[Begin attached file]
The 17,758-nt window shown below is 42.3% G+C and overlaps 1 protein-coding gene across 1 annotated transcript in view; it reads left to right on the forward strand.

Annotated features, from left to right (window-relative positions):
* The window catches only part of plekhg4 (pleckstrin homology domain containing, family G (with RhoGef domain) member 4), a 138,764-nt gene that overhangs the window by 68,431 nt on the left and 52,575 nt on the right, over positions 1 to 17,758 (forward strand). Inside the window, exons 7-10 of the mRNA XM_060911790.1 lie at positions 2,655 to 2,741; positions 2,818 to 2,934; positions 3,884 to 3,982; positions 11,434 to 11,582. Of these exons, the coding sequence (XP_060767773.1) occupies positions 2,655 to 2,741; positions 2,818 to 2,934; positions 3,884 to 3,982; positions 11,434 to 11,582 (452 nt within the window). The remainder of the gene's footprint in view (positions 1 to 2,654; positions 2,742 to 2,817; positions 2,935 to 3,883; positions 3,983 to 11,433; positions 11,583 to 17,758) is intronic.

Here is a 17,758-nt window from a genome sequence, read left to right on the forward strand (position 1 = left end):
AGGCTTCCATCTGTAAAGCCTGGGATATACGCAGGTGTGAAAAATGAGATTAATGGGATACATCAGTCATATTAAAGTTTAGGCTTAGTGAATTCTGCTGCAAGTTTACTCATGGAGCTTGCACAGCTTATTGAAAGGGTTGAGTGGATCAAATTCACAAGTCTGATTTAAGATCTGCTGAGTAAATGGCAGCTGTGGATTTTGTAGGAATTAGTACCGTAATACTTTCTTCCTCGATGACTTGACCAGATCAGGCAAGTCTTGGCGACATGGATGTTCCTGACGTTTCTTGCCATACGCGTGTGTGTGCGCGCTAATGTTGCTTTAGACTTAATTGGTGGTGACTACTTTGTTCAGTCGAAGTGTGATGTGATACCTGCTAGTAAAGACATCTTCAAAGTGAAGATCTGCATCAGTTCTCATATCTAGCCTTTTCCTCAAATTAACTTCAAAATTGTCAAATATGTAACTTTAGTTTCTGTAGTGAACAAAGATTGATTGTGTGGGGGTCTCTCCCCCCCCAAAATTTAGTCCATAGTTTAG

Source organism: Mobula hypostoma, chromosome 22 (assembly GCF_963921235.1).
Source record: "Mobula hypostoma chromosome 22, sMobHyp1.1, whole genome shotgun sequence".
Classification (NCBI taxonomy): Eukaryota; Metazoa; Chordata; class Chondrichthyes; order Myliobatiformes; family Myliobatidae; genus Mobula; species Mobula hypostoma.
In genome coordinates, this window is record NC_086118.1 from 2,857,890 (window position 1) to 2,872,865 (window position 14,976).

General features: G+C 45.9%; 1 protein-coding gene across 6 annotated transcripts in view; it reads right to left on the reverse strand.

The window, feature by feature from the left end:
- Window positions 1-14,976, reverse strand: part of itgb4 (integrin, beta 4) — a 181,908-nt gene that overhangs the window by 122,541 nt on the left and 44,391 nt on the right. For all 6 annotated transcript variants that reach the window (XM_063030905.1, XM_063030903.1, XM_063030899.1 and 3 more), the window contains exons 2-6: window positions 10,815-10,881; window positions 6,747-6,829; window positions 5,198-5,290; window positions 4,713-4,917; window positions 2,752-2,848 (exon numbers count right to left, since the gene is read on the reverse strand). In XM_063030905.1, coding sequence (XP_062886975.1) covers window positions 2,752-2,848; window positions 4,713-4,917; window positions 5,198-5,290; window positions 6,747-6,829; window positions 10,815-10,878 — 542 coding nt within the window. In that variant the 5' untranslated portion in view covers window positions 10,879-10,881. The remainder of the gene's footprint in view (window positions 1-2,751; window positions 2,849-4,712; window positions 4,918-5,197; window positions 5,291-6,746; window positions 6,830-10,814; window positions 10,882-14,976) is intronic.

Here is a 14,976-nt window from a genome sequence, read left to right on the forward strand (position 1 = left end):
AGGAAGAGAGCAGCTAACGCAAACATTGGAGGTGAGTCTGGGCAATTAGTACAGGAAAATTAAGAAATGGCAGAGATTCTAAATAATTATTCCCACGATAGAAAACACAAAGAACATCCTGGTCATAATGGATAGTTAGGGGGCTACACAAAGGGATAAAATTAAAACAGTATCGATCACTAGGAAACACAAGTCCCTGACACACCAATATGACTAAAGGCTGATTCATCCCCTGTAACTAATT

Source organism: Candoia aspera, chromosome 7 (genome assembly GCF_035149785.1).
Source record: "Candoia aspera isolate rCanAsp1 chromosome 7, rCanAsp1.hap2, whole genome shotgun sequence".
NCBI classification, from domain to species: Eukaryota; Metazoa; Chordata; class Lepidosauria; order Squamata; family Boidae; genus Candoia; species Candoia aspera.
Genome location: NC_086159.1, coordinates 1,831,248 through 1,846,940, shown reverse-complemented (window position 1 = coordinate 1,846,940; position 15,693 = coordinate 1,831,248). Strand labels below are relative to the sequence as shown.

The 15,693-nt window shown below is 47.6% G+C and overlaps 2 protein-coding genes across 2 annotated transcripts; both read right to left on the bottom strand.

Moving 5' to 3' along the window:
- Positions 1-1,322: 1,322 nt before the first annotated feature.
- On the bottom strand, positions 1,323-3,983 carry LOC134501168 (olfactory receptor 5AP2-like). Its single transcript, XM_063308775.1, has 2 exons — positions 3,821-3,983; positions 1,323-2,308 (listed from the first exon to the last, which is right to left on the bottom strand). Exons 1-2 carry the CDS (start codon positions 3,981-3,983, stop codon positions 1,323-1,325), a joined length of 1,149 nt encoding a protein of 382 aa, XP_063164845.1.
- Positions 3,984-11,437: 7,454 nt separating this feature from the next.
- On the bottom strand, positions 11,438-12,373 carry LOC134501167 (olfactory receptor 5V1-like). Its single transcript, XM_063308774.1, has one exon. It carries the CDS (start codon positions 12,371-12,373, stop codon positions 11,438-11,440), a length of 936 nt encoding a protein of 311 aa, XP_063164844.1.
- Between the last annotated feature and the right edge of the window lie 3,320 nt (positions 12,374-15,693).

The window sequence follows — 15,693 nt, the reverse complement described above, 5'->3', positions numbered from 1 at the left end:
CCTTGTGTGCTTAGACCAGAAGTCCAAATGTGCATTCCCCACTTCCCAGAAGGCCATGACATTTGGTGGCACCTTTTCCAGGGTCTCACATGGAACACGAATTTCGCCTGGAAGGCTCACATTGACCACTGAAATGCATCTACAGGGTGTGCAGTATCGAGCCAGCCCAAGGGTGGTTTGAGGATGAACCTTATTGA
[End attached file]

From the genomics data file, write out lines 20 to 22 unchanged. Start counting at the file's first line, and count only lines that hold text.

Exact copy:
Moving 5' to 3' along the window:
- Positions 1-1,322: 1,322 nt before the first annotated feature.
- On the bottom strand, positions 1,323-3,983 carry LOC134501168 (olfactory receptor 5AP2-like). Its single transcript, XM_063308775.1, has 2 exons — positions 3,821-3,983; positions 1,323-2,308 (listed from the first exon to the last, which is right to left on the bottom strand). Exons 1-2 carry the CDS (start codon positions 3,981-3,983, stop codon positions 1,323-1,325), a joined length of 1,149 nt encoding a protein of 382 aa, XP_063164845.1.